Tuesday, January 01, 2013

Meghan Review: An Extraordinary Theory of Objects: A Memoir of an Outsider in Paris by: Stephanie LaCava

This unique memoir goes chronologically through Stephanie LaCava's childhood in Paris by moving, in a scrapbook-like fashion, through different objects she loved. As a young American girl, feeling awkward and out-of-place, LaCava found comfort in the unique objects she discovered while living abroad. She uses these objects as a method for coping with her increased anxiety and depression, and ultimately discovers that by using creativity to find the wonder in these items, she is also able to find wonder in a uncertain future.

This is definitely the most unique memoir I've ever read, full of illustrations of LaCava's found objects. At first, I though LaCava had done the illustrating herself, but small print on the title page explains that illustrations were done by Matthew Nelson. They are intricate and artistic, often suggesting the feel of an object, rather than just an accurate, more clinical drawing.

In addition to these illustrations, LaCava included copious historical footnotes about each object. Designated by an asterisk, these footnotes expand on the background of each object. From the origination of mummy powder to the short biographical notes about people such as the decorator Madeleine Castaing, these notes were by far my favorite part of the memoir. Quirky, interesting, and appropriately brief, they really worked to enrich my understanding of the significance each object had to LaCava. Though the footnote format may be distracting to some initially, I encourage readers to persevere! Similar to The Curious Incident of the Dog in the Nighttime by: Mark Haddox or House of Leaves by Mark Z. Danielewski, the footnotes are as much a part of the story as the text itself!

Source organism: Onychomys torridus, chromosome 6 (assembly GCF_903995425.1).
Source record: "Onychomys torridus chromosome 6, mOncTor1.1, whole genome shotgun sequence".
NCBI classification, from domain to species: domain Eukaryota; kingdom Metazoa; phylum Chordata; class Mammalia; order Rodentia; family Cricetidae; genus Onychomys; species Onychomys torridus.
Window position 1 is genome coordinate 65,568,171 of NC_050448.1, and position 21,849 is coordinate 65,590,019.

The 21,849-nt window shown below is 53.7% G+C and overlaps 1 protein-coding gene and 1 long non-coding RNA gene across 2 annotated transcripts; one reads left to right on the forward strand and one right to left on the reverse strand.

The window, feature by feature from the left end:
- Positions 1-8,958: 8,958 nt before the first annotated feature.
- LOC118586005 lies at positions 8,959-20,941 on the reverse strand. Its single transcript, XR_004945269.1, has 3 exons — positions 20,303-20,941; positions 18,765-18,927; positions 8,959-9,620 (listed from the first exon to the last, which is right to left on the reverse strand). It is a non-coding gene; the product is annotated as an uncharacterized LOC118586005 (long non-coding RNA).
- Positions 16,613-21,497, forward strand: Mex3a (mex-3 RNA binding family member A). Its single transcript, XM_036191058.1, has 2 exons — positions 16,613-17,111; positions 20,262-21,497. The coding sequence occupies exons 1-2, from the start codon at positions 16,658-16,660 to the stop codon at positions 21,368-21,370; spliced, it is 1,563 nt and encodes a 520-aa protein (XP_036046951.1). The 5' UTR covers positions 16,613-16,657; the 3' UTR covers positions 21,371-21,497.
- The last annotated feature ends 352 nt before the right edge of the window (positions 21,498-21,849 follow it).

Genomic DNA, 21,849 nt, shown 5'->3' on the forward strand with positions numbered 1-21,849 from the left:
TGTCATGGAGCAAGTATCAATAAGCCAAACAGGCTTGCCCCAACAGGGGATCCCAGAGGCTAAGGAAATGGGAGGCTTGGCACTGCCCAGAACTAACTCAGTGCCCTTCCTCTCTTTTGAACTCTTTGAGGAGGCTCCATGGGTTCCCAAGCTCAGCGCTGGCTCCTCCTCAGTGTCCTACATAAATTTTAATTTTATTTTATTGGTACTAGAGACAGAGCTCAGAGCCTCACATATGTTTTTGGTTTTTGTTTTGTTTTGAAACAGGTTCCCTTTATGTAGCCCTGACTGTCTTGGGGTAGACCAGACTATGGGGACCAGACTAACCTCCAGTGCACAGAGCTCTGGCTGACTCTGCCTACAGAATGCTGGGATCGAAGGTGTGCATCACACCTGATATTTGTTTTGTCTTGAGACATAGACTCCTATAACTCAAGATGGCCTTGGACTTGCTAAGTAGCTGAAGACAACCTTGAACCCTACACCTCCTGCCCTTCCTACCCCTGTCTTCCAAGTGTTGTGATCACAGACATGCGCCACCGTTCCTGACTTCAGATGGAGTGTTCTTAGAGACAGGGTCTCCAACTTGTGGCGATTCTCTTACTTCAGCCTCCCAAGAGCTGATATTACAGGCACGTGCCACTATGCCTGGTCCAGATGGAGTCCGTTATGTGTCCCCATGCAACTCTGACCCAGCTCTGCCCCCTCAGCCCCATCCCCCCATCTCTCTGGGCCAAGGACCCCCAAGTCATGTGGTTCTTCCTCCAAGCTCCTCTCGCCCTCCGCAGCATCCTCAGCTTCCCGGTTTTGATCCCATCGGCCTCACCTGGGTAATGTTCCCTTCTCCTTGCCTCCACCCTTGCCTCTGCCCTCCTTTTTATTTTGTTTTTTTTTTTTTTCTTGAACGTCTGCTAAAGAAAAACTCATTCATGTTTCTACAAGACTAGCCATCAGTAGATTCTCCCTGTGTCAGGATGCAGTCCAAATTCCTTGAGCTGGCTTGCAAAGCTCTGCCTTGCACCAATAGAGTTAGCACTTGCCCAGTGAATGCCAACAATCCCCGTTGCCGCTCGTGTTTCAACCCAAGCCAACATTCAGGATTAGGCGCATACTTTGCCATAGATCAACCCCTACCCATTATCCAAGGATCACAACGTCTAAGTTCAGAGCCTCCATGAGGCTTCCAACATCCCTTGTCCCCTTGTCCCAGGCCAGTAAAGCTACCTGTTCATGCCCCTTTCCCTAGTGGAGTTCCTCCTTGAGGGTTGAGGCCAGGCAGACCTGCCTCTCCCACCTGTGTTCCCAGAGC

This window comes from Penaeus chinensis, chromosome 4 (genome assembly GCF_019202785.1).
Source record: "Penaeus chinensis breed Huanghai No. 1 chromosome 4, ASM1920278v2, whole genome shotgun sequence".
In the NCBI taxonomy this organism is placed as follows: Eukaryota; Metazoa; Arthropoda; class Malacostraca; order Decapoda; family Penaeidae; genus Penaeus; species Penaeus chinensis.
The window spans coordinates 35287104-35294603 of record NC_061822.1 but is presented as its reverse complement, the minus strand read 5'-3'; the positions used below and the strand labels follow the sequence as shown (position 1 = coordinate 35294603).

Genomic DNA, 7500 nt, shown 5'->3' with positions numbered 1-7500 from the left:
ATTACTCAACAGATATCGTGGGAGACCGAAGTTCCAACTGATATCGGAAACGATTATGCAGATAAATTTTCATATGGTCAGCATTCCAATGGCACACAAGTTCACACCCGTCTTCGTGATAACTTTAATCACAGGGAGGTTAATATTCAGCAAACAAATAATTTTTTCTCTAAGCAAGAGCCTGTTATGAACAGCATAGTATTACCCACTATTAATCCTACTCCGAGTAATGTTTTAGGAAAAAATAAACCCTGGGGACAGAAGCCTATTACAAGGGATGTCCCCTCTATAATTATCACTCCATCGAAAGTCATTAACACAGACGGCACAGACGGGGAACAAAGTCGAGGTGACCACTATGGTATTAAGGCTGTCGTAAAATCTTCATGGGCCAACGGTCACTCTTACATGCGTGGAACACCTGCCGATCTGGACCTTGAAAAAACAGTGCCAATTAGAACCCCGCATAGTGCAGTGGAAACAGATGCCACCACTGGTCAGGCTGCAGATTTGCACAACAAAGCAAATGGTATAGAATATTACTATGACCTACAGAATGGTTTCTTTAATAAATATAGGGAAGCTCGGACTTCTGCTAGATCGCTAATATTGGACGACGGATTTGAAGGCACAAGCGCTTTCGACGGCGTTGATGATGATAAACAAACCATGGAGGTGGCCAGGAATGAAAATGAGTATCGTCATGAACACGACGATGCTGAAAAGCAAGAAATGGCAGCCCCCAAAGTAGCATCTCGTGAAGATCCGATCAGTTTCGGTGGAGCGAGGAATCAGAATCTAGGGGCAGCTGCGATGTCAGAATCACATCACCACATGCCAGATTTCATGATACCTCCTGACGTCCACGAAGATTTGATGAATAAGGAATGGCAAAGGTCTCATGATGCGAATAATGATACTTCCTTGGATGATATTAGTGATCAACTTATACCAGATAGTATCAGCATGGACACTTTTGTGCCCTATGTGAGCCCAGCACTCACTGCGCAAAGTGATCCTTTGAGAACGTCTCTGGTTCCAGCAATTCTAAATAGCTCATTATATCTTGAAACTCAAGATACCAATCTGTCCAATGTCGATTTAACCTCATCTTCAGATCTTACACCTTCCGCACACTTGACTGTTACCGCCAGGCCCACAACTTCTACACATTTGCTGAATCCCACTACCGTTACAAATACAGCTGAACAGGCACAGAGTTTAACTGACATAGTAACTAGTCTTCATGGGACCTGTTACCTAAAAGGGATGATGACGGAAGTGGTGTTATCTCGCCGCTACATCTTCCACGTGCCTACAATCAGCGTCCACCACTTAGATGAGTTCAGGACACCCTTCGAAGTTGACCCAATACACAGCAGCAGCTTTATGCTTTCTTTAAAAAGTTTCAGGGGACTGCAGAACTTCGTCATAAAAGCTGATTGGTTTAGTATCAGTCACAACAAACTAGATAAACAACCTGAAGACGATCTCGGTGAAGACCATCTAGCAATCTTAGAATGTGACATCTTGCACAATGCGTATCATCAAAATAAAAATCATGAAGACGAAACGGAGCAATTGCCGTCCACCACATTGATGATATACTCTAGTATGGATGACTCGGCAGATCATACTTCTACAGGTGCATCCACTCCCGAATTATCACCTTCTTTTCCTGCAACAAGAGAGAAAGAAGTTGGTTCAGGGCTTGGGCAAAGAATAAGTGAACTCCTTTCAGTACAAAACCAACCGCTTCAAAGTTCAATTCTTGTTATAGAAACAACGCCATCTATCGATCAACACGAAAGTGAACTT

Though I would have liked to have a longer memoir from LaCava, with more details on her life and relationships, this collection (almost like a collection of short stories) stands strong on its own, flaunting its unique, ephemeral style.

Recommended to: people who want a little Parisian flair, fans of graphic novels or comics, history buffs, anyone who needs a quick and read on a flight to somewhere new.

Release Date: December 4, 2012  Pages: 224 Format: Hardcover
Source: TLC Book Tours Publisher: Harper Buy It: Book Depository

This is a review by Meghan. You can find her here on Goodreads or on Twitter @meghanc303

1 comment:

  1. I'm really intrigued by the excessive footnotes ... I think Stephanie and I would get along just fine. :)

    Thanks for being on the tour!


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